Avraham, Hillary and GroupThink
Avraham, Hillary and GroupThink
Recently Gerald Seib, a Washington reporter from the Wall Street Journal wrote:
In February 2016, some nine months before the presidential election that upended American politics, Rahm Emanuel called it. The Chicago mayor and former White House chief of staff predicted that Donald Trump would not only win the Republican nomination but also beat Hillary Clinton in the fall. I recall him saying, “With this blue-collar, screw-you appeal he has, why should anybody assume that Rust Belt states like Pennsylvania, Ohio, Wisconsin and Michigan are safe for Hillary?” One of the Democratic Party’s wiliest pols, Mr. Emanuel didn’t just nail the outcome; he even got the specific states right.
Did I believe him? No. Why? At least in part because the Washington consensus said that a Trump presidency simply couldn’t happen. My resistance to Mr. Emanuel’s views was a perfect example of the perils of being trapped in conventional wisdom, which has, in the past few years, driven so many to get so much so wrong.
Conventional wisdom? Not a Jewish concept.
In this week’s Torah portion, we are introduced in earnest to the founder of Judaism, Abraham. Last week I wrote of the difference between Abraham and Noah as one of the hallmarks of the Jewish people. Namely, that Abraham took responsibility for humankind whereas Noach felt no such obligation.
But there is an even more basic notion that animates Abraham’s life and it has to do with how he is referred to in this week’s parsha. He is called an עברי Ivri
which is traditionally translated as “Hebrew”.
There are a few meanings behind this title. One is geographical – Abraham came from “the other side of the tracks” or river actually (the Euphrates) relative to where he ended up – Canaan/Israel. The root of Ivri is a’v’r which means “to cross over”. Another reason has to do with his genealogy and how it relates to the Ev’erlineage from Noah.
But the most telling meaning comes from the Midrash. Abraham and he alone stood ideologically on the other side and apart from everyone else in his time. While there were some individuals who believed in One God, most didn’t and Abraham was the only one who challenged others on this false belief.
In essence, Abraham was a radical. He went against and really didn’t care at all about “conventional wisdom” or its cousin Groupthink. He was an intellectual in the truest sense of the word and if something was true, that is what he would do and follow no matter what everyone else was thinking or doing.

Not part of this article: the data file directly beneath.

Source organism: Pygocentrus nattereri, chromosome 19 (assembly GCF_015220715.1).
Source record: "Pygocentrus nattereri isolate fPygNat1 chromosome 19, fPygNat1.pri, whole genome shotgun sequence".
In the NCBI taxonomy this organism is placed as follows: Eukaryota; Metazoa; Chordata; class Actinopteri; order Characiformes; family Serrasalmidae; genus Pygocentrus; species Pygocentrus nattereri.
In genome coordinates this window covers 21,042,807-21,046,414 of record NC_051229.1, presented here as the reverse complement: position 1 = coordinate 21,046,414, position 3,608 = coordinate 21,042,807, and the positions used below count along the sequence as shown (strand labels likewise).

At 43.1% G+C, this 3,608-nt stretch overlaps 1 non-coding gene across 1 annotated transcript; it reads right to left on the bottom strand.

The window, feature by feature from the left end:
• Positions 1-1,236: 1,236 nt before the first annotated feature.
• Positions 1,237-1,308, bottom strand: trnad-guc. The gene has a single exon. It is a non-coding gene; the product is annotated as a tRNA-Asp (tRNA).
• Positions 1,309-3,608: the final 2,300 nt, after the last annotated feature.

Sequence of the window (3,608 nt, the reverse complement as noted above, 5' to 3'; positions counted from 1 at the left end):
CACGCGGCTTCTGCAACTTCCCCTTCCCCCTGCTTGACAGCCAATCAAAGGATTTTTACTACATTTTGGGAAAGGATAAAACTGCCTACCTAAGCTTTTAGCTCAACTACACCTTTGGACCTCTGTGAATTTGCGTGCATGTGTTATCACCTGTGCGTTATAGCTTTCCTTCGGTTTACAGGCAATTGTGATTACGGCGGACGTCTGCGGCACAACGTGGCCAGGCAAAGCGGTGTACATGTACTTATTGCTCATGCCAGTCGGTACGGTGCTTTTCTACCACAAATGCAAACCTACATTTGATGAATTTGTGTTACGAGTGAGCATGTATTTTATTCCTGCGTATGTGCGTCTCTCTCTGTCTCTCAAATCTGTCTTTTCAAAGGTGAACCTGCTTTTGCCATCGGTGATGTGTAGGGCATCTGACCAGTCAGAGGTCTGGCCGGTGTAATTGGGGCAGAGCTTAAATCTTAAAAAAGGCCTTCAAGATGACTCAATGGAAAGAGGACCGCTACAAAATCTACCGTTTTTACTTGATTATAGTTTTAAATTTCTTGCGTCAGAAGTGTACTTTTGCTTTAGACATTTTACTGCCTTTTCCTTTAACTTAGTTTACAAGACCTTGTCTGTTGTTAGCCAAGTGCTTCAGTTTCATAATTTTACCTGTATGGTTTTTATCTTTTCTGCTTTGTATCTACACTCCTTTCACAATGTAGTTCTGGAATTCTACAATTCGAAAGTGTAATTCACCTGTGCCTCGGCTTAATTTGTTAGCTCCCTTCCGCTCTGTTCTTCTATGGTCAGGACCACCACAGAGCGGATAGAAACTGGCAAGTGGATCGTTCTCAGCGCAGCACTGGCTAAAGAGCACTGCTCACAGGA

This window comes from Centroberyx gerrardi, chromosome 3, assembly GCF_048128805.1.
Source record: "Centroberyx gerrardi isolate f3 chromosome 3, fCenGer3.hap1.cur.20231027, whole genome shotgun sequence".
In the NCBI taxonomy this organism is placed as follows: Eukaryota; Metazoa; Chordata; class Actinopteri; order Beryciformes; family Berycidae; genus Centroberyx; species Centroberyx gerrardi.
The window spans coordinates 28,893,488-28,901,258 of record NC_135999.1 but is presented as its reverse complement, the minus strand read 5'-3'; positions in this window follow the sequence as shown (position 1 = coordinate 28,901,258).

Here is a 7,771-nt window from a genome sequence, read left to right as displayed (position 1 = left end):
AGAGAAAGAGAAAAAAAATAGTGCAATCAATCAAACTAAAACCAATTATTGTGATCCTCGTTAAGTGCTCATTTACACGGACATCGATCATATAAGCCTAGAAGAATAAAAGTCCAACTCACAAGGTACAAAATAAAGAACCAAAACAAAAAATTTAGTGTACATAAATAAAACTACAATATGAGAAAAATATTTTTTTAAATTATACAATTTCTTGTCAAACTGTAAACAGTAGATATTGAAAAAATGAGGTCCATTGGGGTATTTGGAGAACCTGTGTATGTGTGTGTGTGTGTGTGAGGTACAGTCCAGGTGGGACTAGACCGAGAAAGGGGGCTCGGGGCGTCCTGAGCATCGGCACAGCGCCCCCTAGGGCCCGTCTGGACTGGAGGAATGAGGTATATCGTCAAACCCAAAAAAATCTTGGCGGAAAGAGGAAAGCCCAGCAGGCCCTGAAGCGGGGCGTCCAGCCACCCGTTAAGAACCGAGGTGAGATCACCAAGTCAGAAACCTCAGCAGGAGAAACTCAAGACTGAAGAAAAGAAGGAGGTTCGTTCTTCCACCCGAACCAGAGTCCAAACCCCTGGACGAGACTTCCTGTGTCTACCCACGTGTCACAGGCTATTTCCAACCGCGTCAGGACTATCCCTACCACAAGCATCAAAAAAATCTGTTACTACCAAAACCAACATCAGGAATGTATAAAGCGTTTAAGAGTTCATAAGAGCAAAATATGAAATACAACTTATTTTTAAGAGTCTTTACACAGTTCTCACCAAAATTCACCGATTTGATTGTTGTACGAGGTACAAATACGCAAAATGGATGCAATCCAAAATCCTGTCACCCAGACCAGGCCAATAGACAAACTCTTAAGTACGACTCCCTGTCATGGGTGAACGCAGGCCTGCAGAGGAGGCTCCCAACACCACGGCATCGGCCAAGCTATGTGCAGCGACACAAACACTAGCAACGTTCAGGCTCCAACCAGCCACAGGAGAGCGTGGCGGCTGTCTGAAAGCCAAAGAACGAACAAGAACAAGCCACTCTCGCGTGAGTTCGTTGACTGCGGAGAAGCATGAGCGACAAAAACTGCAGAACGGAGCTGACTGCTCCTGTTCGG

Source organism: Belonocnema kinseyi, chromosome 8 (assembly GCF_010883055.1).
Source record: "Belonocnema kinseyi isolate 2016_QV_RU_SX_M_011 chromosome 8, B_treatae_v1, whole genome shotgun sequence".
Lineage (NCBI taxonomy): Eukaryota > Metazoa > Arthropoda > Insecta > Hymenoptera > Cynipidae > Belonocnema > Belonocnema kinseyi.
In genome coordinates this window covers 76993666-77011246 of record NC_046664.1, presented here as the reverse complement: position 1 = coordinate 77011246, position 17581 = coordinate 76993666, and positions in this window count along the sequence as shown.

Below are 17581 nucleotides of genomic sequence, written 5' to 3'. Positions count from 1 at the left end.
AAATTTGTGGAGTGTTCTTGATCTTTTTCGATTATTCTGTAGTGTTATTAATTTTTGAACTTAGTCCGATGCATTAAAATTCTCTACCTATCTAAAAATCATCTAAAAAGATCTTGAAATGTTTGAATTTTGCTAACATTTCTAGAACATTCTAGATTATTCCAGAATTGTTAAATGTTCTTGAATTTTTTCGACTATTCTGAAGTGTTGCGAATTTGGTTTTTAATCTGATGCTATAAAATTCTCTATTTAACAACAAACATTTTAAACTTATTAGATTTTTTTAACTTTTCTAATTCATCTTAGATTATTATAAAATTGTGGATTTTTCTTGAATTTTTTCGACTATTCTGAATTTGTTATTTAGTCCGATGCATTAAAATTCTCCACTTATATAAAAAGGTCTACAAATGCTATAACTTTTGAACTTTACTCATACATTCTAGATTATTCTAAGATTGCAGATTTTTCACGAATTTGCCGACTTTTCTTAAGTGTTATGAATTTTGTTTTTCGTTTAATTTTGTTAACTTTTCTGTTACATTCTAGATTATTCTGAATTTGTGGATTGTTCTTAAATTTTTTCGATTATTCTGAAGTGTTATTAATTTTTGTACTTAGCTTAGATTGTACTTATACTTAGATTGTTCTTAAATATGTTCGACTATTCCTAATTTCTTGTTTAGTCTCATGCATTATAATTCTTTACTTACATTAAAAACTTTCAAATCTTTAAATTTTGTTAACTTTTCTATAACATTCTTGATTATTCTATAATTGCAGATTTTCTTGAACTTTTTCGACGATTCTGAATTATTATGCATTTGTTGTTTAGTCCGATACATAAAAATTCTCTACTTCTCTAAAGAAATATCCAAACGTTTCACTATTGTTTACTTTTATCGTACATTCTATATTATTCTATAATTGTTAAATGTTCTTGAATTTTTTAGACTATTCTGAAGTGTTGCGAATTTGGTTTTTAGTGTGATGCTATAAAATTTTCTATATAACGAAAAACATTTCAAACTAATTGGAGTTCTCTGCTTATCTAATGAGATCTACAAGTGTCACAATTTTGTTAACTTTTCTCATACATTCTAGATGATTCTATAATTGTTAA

And this is what it means to be a Hebrew. It means to be an outlier, to buck conventional wisdom and go against the grain. Abraham was the consummate Renaissance Man who looked beyond the lemming mentality of everyone around him.
Indeed this has always been a hallmark of the Jewish people – not to accept the status quo, to think outside the box and to view things from a different angle. Being an Ivri means not walking lockstep with any worldview that is convenient but forging out on our own. It is why Jews have been at the forefront of creativity throughout history and often alone on the side of moral issues.
Today it has created Israel as a “Start Up Nation”. Or that Israel and Israel alone is the sole supporter of Kurdish independence. This noble, hard fighting ancient people who have been the West’s greatest supporter against radical Islamic forces and nations cannot even get backing from the US or Britain. But it does from Israel.
Groupthink, Conventional Wisdom, Echo Chambers – the ruin of even the smartest and most powerful people who made the mistake of surrounding themselves with like-minded individuals and never challenging themselves to see the other side and perhaps hear uncomfortable truths. It was the downfall of Hillary in writing off half of America as a “basket of deplorables”. It was the downfall of Mitt in writing off half of America when he said 47% of Americans don’t pay taxes and will vote for Obama no matter what.
If you want greatness and if you want truth you need to be like Avraham and do what God told him at the beginning of this week’s Torah portion – Lech Lecha/Go. Leave. Move from your land, your birthplace and father’s house. You need to uproot yourself from everything you are comfortable with and cross over – LaAvor and see the other side. Even if it means you are alone on that other side.
Be like Avraham. Be an Ivri.
There’s an ocean in my mind
I’d give the world if I could find
A sailing ship and leave the past behind…
You will see the light of change
Come shining through your windowpane
Though money, fame, and riches are
For fools and kings or anything
That turns them on